Journal Article
Research Support, Non-U.S. Gov't

Language

eng

PubMed ID

28835616

Citation

Wang, Jiong-Wei, et al. "Leukocytic Toll-Like Receptor 2 Deficiency Preserves Cardiac Function and Reduces Fibrosis in Sustained Pressure Overload." Scientific Reports, vol. 7, no. 1, 2017, p. 9193.
Wang JW, Fontes MSC, Wang X, et al. Leukocytic Toll-Like Receptor 2 Deficiency Preserves Cardiac Function And Reduces Fibrosis In Sustained Pressure Overload. Sci Rep. 2017;7(1):9193.
Wang, J. W., Fontes, M. S. C., Wang, X., Chong, S. Y., Kessler, E. L., Zhang, Y. N., de Haan, J. J., Arslan, F., de Jager, S. C. A., Timmers, L., van Veen, T. A. B., Lam, C. S. P., & Kleijn, D. P. V. (2017). Leukocytic Toll-Like Receptor 2 Deficiency Preserves Cardiac Function And Reduces Fibrosis In Sustained Pressure Overload. Scientific Reports, 7(1), 9193. https://doi.org/10.1038/s41598-017-09451-3
Wang JW, et al. Leukocytic Toll-Like Receptor 2 Deficiency Preserves Cardiac Function and Reduces Fibrosis in Sustained Pressure Overload. Sci Rep. 2017 08 23;7(1):9193. PubMed PMID: 28835616.
* Article titles in AMA citation format should be in sentence-case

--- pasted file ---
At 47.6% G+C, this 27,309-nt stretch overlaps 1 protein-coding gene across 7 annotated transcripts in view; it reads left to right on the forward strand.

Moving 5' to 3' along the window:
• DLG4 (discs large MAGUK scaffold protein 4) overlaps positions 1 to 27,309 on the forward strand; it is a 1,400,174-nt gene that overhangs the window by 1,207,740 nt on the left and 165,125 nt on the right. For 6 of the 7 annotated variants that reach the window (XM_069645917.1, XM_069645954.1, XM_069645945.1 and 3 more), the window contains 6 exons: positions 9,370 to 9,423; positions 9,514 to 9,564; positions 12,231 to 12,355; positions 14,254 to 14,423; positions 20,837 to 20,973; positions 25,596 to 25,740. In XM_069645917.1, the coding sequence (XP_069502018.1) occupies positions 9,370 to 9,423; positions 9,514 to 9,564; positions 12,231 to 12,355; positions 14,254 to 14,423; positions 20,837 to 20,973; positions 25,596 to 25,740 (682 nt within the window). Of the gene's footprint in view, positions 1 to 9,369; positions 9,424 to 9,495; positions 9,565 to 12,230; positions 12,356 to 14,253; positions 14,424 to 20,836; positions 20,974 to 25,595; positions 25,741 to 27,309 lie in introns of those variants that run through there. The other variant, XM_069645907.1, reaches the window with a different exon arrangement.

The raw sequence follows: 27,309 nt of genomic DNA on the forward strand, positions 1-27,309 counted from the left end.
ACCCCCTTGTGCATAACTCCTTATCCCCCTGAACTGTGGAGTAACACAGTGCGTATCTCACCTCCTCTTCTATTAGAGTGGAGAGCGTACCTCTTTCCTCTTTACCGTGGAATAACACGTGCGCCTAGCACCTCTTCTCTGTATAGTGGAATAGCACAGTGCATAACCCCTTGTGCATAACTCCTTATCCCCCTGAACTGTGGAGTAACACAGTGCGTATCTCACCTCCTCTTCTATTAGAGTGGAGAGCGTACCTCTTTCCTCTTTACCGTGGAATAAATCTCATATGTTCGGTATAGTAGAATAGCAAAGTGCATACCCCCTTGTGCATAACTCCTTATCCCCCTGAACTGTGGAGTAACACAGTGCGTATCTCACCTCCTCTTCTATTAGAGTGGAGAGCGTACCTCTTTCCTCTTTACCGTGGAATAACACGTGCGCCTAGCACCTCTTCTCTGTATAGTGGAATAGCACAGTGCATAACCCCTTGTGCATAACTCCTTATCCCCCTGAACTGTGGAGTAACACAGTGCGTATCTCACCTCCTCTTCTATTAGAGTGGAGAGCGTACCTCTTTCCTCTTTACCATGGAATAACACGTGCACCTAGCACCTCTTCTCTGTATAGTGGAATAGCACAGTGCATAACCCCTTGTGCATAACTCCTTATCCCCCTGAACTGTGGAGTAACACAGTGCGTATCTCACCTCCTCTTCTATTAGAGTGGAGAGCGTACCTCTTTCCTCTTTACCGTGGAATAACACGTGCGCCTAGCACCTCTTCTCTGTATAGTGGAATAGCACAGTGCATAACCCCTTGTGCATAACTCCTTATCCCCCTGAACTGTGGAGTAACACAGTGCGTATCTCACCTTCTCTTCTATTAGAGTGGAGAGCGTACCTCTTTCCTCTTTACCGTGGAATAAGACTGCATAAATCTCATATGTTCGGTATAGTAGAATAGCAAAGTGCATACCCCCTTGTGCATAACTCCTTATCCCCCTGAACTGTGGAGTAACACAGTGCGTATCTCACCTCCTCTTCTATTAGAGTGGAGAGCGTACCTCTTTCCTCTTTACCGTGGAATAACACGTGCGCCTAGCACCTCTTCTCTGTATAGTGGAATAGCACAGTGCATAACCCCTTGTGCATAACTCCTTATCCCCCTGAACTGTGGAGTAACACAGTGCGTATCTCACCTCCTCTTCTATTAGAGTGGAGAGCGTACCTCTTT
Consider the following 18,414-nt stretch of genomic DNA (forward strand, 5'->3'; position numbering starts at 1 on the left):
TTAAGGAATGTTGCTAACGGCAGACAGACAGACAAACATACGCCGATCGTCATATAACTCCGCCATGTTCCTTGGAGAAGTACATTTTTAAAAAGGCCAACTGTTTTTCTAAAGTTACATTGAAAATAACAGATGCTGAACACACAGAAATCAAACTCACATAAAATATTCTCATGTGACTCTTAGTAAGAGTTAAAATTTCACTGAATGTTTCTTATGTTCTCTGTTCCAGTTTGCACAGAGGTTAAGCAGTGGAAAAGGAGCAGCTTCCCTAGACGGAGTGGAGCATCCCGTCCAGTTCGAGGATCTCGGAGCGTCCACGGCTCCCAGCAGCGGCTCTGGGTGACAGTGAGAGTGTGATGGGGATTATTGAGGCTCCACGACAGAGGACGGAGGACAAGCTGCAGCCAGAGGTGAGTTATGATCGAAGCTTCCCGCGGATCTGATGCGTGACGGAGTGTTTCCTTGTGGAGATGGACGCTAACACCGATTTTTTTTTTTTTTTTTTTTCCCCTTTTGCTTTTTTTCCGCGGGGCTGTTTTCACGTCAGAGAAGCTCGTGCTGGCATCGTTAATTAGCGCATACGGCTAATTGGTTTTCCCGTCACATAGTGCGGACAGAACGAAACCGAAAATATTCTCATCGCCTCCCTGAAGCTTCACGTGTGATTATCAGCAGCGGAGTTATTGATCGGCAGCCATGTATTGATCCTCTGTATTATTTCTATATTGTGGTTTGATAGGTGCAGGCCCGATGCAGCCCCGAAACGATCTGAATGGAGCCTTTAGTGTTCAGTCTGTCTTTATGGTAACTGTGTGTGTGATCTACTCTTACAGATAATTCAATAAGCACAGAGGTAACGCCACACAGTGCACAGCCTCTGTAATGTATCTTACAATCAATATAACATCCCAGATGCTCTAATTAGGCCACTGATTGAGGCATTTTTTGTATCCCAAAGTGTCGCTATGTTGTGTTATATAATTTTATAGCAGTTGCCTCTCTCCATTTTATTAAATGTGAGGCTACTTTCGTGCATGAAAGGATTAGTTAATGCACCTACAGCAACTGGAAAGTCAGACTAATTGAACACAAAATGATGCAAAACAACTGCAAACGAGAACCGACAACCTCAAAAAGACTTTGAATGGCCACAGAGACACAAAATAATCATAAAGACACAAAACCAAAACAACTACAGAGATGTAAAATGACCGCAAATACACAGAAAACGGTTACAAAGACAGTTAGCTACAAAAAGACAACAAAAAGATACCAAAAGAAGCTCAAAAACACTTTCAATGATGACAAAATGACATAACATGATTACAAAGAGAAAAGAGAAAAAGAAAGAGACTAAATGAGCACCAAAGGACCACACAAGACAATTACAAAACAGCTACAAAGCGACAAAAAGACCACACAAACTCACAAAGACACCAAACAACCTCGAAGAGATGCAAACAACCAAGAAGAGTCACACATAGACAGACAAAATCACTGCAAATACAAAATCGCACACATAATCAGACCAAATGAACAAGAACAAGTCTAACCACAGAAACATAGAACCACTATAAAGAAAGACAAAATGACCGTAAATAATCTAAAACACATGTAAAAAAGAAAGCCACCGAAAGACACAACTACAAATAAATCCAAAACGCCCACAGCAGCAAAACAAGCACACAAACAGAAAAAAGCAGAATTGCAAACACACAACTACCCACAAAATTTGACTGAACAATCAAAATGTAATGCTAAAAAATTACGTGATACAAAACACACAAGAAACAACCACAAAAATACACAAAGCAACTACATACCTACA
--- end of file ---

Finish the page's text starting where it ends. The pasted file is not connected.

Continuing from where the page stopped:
TY - JOUR T1 - Leukocytic Toll-Like Receptor 2 Deficiency Preserves Cardiac Function And Reduces Fibrosis In Sustained Pressure Overload. AU - Wang,Jiong-Wei, AU - Fontes,Magda S C, AU - Wang,Xiaoyuan, AU - Chong,Suet Yen, AU - Kessler,Elise L, AU - Zhang,Ya-Nan, AU - de Haan,Judith J, AU - Arslan,Fatih, AU - de Jager,Saskia C A, AU - Timmers,Leo, AU - van Veen,Toon A B, AU - Lam,Carolyn S P, AU - Kleijn,Dominique P V de, Y1 - 2017/08/23/ PY - 2017/03/20/received PY - 2017/07/25/accepted PY - 2017/8/25/entrez PY - 2017/8/25/pubmed PY - 2019/4/12/medline SP - 9193 EP - 9193 JF - Scientific reports JO - Sci Rep VL - 7 IS - 1 N2 - An involement of Toll-like receptor 2 (TLR2) has been established in cardiac dysfunction after acute myocardial infarction; however, its role in chronic pressure overload is unclear. We sought to evaluate the role of TLR2 in cardiac hypertrophy, fibrosis and dysfunction in sustained pressure overload. We induced pressure overload via transverse aortic constriction (TAC) in TLR2-/- and wild type (WT) mice, and followed temporal changes over 8 weeks. Despite similar increases in heart weight, left ventricular (LV) ejection fraction (EF) and diastolic function (mitral E/A ratio) were preserved in TLR2-/- mice but impaired in WT mice following TAC. TAC produced less LV fibrosis in TLR2-/- mice associated with lower mRNA levels of collagen genes (Col1a1 and Col3a1) and lower protein level of TGFbeta1, compared to WT mice. Following TAC, the influx of macrophages and CD3 T cells into LV was similar between TLR2-/- and WT mice, whereas levels of cyto/chemokines were lower in the heart and plasma in TLR2-/- mice. TLR2-/- bone marrow-derived cells protected against LVEF decline and fibrosis following TAC. Our findings show that leukocytic TLR2 deficiency protects against LV dysfunction and fibrosis probably via a reduction in inflammatory signaling in sustained pressure overload. SN - 2045-2322 UR - https://www.unboundmedicine.com/medline/citation/28835616/Leukocytic_Toll_Like_Receptor_2_Deficiency_Preserves_Cardiac_Function_And_Reduces_Fibrosis_In_Sustained_Pressure_Overload_ L2 - https://doi.org/10.1038/s41598-017-09451-3 DB - PRIME DP - Unbound Medicine ER -